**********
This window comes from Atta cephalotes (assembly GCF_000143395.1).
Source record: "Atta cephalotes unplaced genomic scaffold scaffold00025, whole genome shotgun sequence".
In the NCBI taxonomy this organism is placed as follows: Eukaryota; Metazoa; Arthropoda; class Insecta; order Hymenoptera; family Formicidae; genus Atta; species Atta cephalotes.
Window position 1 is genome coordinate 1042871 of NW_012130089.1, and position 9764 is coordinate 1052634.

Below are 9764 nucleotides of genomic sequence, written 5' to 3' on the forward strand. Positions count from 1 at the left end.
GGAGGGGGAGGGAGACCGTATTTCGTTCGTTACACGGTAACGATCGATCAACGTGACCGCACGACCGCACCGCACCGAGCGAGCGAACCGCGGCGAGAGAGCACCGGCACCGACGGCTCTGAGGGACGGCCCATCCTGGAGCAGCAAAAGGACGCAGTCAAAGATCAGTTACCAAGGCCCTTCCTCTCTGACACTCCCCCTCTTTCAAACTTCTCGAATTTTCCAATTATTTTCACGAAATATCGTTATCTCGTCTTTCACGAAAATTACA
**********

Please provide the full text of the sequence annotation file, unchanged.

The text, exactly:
This window comes from Atta cephalotes (assembly GCF_000143395.1).
Source record: "Atta cephalotes unplaced genomic scaffold scaffold00025, whole genome shotgun sequence".
In the NCBI taxonomy this organism is placed as follows: Eukaryota; Metazoa; Arthropoda; class Insecta; order Hymenoptera; family Formicidae; genus Atta; species Atta cephalotes.
Window position 1 is genome coordinate 1042871 of NW_012130089.1, and position 9764 is coordinate 1052634.

Below are 9764 nucleotides of genomic sequence, written 5' to 3' on the forward strand. Positions count from 1 at the left end.
GGAGGGGGAGGGAGACCGTATTTCGTTCGTTACACGGTAACGATCGATCAACGTGACCGCACGACCGCACCGCACCGAGCGAGCGAACCGCGGCGAGAGAGCACCGGCACCGACGGCTCTGAGGGACGGCCCATCCTGGAGCAGCAAAAGGACGCAGTCAAAGATCAGTTACCAAGGCCCTTCCTCTCTGACACTCCCCCTCTTTCAAACTTCTCGAATTTTCCAATTATTTTCACGAAATATCGTTATCTCGTCTTTCACGAAAATTACA